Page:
The apparatus may comprise electrical contacts configured to enable a flow of charge carriers between the substrate and the nanowire waveguide. The electrical contacts may be configured to be physically isolated from the nanoparticle. The apparatus may comprise first and second electrical contacts. The first electrical contact may be configured to be in physical contact with the substrate and the second electrical contact may be configured to be in physical contact with the nanowire waveguide. The first and second electrical contacts may be configured to be physically isolated from one another. Advantageously, the second electrical contact may be configured to be physically isolated from the substrate and analyte by electrically insulating material. Also, the first electrical contact, the second electrical contact, and the insulating material may be configured to be transparent to the radiation generated by the substrate. The refractive index of the first electrical contact, the second electrical contact, and the insulating material may be configured such that total internal reflection of the radiation occurs within the nanowire waveguide.

The apparatus may comprise an array of nanowire waveguides. Some or all of the nanowire waveguides may have a nanoparticle attached to their respective free ends. The apparatus may comprise one or more nanowire waveguides. Some or all of the nanowire waveguides may have a diameter within a range of 50 and 300 nm or within a range of 100 and 300 nm.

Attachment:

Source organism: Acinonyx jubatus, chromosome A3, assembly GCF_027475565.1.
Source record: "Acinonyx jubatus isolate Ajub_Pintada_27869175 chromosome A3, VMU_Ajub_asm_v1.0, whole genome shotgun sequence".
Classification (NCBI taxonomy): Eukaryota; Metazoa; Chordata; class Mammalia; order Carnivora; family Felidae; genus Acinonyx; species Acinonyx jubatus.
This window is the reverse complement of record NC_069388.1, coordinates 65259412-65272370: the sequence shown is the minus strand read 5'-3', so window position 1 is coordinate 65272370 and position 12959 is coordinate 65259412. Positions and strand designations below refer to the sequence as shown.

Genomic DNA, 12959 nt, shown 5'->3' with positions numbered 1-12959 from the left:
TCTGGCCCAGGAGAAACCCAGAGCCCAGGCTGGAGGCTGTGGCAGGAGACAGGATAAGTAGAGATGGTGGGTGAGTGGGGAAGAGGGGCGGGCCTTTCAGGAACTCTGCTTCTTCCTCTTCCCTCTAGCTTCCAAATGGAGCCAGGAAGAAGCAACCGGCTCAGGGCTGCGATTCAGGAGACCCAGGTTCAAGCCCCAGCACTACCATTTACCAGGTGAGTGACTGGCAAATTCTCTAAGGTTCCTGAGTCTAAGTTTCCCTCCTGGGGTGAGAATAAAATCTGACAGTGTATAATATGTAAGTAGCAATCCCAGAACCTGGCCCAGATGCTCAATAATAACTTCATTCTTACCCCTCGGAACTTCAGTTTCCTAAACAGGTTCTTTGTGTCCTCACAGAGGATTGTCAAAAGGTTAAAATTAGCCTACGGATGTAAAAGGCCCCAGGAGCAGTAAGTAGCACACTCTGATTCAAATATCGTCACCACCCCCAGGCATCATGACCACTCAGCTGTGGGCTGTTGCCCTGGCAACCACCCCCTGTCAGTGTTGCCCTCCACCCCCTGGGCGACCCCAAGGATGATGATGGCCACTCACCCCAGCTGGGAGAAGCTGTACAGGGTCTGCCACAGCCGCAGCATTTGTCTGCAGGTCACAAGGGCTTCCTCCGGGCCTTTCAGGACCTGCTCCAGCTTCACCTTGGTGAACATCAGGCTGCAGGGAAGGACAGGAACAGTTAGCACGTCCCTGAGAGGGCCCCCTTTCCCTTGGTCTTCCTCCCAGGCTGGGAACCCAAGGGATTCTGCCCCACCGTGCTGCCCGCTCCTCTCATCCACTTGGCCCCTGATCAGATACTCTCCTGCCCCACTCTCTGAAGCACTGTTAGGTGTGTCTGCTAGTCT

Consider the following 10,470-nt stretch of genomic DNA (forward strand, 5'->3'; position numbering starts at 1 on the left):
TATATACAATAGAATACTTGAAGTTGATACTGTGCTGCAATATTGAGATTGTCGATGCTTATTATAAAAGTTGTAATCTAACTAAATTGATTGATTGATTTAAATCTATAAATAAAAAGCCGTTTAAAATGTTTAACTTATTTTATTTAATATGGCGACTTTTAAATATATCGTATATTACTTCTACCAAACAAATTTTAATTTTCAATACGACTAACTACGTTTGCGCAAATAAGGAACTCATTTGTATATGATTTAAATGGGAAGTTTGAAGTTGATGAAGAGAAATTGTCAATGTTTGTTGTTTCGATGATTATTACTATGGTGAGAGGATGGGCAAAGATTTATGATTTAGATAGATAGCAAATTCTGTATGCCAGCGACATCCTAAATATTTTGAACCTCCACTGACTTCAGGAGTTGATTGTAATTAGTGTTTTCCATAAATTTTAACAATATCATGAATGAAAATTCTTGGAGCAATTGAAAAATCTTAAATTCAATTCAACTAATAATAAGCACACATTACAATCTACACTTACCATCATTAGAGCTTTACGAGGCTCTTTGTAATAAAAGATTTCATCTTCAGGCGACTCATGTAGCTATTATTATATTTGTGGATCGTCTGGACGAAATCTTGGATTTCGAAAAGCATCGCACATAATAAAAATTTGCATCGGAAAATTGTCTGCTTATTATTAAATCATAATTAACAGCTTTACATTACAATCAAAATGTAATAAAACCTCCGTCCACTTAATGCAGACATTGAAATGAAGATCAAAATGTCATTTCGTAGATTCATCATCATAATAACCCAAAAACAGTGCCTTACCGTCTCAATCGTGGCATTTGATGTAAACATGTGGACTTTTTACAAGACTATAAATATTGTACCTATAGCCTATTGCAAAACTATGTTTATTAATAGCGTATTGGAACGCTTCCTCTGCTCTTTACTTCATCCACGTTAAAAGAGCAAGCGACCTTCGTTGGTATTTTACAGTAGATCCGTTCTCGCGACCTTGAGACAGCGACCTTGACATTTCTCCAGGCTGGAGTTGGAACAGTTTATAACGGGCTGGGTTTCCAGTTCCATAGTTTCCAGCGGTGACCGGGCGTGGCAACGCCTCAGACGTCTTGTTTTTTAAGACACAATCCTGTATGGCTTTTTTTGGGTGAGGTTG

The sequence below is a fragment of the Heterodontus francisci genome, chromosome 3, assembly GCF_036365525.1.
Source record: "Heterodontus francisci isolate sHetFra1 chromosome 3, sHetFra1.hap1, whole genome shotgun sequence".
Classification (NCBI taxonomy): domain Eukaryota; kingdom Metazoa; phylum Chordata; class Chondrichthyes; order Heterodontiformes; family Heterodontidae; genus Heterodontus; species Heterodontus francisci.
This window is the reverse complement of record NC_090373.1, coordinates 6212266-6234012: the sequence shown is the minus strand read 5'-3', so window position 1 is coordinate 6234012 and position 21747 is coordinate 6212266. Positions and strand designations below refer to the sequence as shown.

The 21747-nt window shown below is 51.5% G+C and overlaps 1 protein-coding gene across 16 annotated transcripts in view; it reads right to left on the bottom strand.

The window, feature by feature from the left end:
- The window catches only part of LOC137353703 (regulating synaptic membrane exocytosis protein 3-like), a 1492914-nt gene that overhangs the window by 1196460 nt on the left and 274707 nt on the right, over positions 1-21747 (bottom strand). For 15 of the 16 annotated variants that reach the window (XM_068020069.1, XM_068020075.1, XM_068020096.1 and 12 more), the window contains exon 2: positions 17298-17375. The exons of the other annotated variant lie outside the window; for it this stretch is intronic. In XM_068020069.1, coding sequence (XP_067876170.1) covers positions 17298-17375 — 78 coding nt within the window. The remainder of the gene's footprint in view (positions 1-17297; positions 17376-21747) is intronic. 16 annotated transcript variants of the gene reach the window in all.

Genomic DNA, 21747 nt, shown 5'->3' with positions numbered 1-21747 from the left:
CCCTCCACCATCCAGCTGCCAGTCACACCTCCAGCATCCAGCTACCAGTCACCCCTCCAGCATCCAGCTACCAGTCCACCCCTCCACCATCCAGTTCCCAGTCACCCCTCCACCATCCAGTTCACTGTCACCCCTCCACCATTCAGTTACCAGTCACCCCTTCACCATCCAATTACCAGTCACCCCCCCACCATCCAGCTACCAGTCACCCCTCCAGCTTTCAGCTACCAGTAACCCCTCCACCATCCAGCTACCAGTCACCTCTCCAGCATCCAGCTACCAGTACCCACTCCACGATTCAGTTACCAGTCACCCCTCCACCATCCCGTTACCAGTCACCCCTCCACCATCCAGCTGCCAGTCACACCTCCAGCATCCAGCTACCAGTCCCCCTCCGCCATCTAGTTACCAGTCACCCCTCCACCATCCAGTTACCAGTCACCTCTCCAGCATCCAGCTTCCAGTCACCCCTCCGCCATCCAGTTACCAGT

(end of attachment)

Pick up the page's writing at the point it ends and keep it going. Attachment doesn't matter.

The nanoparticle may be configured to be functionalised such that it is capable of binding to the analyte. The nanoparticle may be functionalised by the adsorption of a functionalisation molecule onto the surface of the nanoparticle. The apparatus may comprise electrical contacts configured to induce electrodesorption of the functionalised molecule at the surface of the nanoparticle.

The nanoparticle may be configured to be capable of supporting surface plasmons, and the radiation emitted by the substrate may be configured to be capable of exciting a localised surface plasmon resonance at the interface between the nanoparticle and the analyte.

The apparatus may be configured for use as a transmitter in spectroscopy. The apparatus may be configured for use as a transmitter in Surface Enhanced Raman Spectroscopy. The apparatus could, however, be a module configured for use in a transmitter in spectroscopy.

According to a further aspect, there is provided a sensor comprising a radiation detector and any apparatus described herein. The sensor may be configured for use in localised surface plasmon resonance spectroscopy. The apparatus may comprise more than one array of nanowire waveguides. Advantageously, the respective arrays may be configured to be spaced apart from one another on the substrate such that the sensor is able to perform multiplexed sensing measurements. The sensor may be integrated within a microfluidic system. The radiation detector may comprise a charge-coupled device camera and a spectrometer. The sensor may be configured such that the wavelength and intensity of the radiation emitted by the substrate, after illuminating the analyte, is detected by the radiation detector.